Nash, Kobe Have Different Value

Jan. 21, 2006

Nash, Kobe have different value

By Marc Stein

Playing, scoring and winning like he has in January, Kobe Bryant is an undeniably viable MVP candidate.

One disclaimer, though.

Candidate is as strong as I can go.

Reason being: Bryant won't even be the best MVP possibility on the floor Friday night when ESPN drops in for Lakers at Suns.

It's not often that we get too lathered up in this cyberspace about an individual duel, but this one is the exception. This one serves up a fascinating contrast: Bryant and his me-against-the-world focus set against a QB whose recent statistical dominance is equally staggering.

Just look at their Januarys. Bryant, with 51 points in Thursday night's OT defeat in Sacramento, hiked his scoring average for the month to 42.1 points per game, with the Lakers at 6-2 in eight games he's played.

Steve Nash?

He's only averaging 19.8 points and 14.1 dimes in a 6-3 month for the Suns, who are still without Amare Stoudemire. While Kobe has been unleashing a hailstorm of offense -- three 40-point games and two in the 50s -- Nash has had assist games of 22, 19 and 18 in the same span.

That's probably why his coach Mike D'Antoni, upon seeing me at a recent Suns practice, blurted out his Nash take before I could even ask a question. I was actually there to do an Amare Stoudemire piece, but D'Antoni figured that his little rambler -- who happens to be the reigning MVP, in case you've forgotten -- had to be the story.

"Yeah," D'Antoni blurted out, barely waiting for the tape recorder to switch on.

"Steve's the Most Valuable Player again, no doubt about it."

There hasn't been much talk of a Nash repeat to date, and Nash himself isn't exactly encouraging it. "I really don't think so," he says. "We're only a 50-win team."


The Suns are actually on a tidy 54-28 pace, without Stoudemire, and it's largely because Nash is making everyone around him better. Again.

Seven Suns, including Nash and fellow All-Star Shawn Marion, are averaging career-highs in scoring. The others, though, aren't exactly famous names: Leandro Barbosa, Raja Bell, Boris Diaw, Eddie House and James Jones.

Stoudemire said it best when I was in town: "That's Steve Nash." As in: That's what he does. Just because he's been widely taken for granted nearly halfway through the season -- yes, game No. 41 is almost here -- doesn't invalidate the notion that, pushing 32, Nash has somehow gotten better.

His night-to-night production is even more MVP-worthy when you realize that, for the first time since Nash reached an All-Star level in Dallas, he can't rely on the two-man game that generally makes him so hard to contain. There's no Dirk Nowitzki to pick-and-pop with possession after possession. There's no Stoudemire to roll to the rim off screens and collapse a defense. Kurt Thomas is a quality pick-and-roll option for Nash, but only a handful of times per game. As the accompanying Amare report explains, Phoenix has managed to stay right where it was supposed to be with Stoudemire. It's no mystery who's most responsible.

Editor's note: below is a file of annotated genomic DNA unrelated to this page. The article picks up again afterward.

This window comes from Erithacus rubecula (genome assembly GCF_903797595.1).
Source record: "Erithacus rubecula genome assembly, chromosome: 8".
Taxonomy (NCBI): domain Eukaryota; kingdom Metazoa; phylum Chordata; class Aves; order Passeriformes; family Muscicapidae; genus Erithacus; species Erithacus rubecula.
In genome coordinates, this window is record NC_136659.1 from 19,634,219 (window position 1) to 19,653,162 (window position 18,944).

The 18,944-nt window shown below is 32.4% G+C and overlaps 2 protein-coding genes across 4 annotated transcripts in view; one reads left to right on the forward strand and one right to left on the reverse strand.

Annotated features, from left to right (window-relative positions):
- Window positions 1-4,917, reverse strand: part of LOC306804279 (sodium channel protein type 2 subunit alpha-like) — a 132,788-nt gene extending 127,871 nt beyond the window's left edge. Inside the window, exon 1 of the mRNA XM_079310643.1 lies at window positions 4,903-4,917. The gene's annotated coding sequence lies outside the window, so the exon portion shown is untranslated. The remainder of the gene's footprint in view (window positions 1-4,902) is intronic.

D'Antoni, meanwhile, swears that Nash's much-maligned defense has improved as well, even though there's pretty much no chance of generating a groundswell of support for that assessment. "He came in and asked, 'After an MVP year, realistically, how can I improve?' " D'Antoni said. "Well, he did it defensively. I'm telling you right now, his defense has improved immensely."

Stopper? Not quite. Yet Nash will admit, when pressed, that the jibes about his D have bothered him, which prompted him to make it a priority to be a better team defender. It certainly helps when you're surrounded by better defenders, as he is with this retooled group, but his coach contends that Nash is clearly gambling less and trying harder than ever to stay in front of his man.

"It's one reason," D'Antoni said, "we've jumped up defensively."

It all adds up to shame anyone who questioned Nash's first Maurice Podoloff trophy. And I'm sure there will be considerable dissent again if Nash repeats, because nothing revs up the rhetoric like an MVP debate, but I have him ahead of Bryant, Nowitzki and Detroit's Chauncey Billups in the current MVP race as well.

That would be my top four at this point. Not necessarily in that order, but definitely No. 13 in the top spot. Nowitzki has taken another significant step in Year 2 without his little buddy to keep Dallas unexpectedly close to the Detroit-San Antonio duopoly; Billups is putting together a career year as the leader of the Pistons' incomparable starting five; and Bryant is single-handedly making Phil Jackson's weakest team ever look like legit playoff material.

But Nash has them all beat so far. At the season's virtual midpoint, his team's success and ability to lift everyone around him -- job No. 1 for an MVP -- settles it on this scorecard.

Now to see what happens in the next 40-plus games and whether anyone can come up with a theory to explain how a thirtysomething Nash keeps finding more gears than he had in his 20s.

"I was never that good, so I don't know," D'Antoni said. "I was what I was at 30. I wasn't getting any better."